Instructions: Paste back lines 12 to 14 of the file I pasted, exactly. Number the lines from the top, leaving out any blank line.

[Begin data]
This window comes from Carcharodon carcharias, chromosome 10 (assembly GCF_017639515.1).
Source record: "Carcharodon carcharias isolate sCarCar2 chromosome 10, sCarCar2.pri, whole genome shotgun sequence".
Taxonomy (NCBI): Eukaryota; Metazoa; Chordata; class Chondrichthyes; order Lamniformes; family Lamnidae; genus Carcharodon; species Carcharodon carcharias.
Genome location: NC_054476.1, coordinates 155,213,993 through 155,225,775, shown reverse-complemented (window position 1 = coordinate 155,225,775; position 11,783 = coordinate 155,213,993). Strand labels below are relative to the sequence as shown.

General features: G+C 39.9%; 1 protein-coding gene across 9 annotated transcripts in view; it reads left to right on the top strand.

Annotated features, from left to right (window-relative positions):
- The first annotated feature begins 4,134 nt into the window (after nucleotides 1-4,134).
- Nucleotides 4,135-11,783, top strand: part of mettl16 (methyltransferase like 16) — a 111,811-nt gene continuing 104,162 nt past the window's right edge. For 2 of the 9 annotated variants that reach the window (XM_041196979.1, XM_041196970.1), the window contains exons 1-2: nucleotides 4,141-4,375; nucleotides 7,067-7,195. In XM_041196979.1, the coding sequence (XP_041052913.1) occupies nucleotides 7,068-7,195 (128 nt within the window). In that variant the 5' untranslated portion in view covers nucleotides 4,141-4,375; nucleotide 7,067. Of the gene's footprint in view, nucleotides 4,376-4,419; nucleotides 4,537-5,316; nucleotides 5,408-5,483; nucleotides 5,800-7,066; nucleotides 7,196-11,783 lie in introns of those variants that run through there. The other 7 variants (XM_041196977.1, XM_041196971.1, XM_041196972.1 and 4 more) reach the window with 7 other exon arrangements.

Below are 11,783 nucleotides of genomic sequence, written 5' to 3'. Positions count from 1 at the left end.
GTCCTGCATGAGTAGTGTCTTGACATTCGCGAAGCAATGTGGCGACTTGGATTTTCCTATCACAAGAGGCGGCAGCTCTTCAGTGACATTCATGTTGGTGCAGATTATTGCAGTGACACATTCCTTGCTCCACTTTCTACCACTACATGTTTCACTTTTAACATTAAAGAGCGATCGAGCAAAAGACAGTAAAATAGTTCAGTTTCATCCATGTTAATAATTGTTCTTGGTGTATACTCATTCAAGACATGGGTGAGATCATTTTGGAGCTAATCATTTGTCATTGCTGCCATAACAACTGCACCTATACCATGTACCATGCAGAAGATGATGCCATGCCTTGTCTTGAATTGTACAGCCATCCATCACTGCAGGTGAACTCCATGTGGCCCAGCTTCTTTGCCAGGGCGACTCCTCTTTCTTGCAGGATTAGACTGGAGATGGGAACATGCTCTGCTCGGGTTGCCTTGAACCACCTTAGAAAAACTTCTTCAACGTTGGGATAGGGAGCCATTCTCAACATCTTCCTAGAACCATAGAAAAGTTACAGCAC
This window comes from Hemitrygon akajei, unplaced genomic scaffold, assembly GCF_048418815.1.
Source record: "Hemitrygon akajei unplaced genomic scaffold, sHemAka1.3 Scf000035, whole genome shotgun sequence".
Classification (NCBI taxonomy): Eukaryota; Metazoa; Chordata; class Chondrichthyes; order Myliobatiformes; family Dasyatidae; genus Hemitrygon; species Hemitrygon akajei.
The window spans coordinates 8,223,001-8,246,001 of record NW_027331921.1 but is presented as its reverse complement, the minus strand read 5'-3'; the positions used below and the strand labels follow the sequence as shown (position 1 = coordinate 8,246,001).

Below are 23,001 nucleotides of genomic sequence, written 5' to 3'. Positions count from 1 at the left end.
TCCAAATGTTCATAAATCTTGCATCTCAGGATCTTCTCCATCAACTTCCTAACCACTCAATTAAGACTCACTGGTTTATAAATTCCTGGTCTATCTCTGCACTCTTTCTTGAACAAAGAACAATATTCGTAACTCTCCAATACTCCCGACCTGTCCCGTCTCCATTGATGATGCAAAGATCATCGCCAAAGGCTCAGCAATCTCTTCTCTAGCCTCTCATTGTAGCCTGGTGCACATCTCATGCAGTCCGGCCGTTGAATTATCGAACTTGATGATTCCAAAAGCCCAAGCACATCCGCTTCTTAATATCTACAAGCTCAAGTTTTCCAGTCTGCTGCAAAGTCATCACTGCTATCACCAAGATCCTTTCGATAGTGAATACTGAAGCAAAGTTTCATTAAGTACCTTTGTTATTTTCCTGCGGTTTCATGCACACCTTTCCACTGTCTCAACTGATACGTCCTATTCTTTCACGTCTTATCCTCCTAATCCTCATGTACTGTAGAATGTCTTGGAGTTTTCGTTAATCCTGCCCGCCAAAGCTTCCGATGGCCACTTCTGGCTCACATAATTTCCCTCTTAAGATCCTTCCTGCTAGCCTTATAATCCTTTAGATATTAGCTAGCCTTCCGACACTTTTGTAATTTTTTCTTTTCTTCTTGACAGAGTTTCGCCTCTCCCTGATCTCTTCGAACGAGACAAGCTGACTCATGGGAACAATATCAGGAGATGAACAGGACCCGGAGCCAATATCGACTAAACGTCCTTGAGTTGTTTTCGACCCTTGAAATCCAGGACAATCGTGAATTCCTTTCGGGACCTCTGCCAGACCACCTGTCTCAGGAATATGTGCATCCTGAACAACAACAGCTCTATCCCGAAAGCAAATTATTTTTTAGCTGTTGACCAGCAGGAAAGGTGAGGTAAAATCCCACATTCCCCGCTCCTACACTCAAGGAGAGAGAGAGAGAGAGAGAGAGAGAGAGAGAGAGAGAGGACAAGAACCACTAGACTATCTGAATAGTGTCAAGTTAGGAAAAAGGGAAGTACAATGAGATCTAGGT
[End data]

Source record: "Hemitrygon akajei unplaced genomic scaffold, sHemAka1.3 Scf000035, whole genome shotgun sequence".
Classification (NCBI taxonomy): Eukaryota; Metazoa; Chordata; class Chondrichthyes; order Myliobatiformes; family Dasyatidae; genus Hemitrygon; species Hemitrygon akajei.
The window spans coordinates 8,223,001-8,246,001 of record NW_027331921.1 but is presented as its reverse complement, the minus strand read 5'-3'; the positions used below and the strand labels follow the sequence as shown (position 1 = coordinate 8,246,001).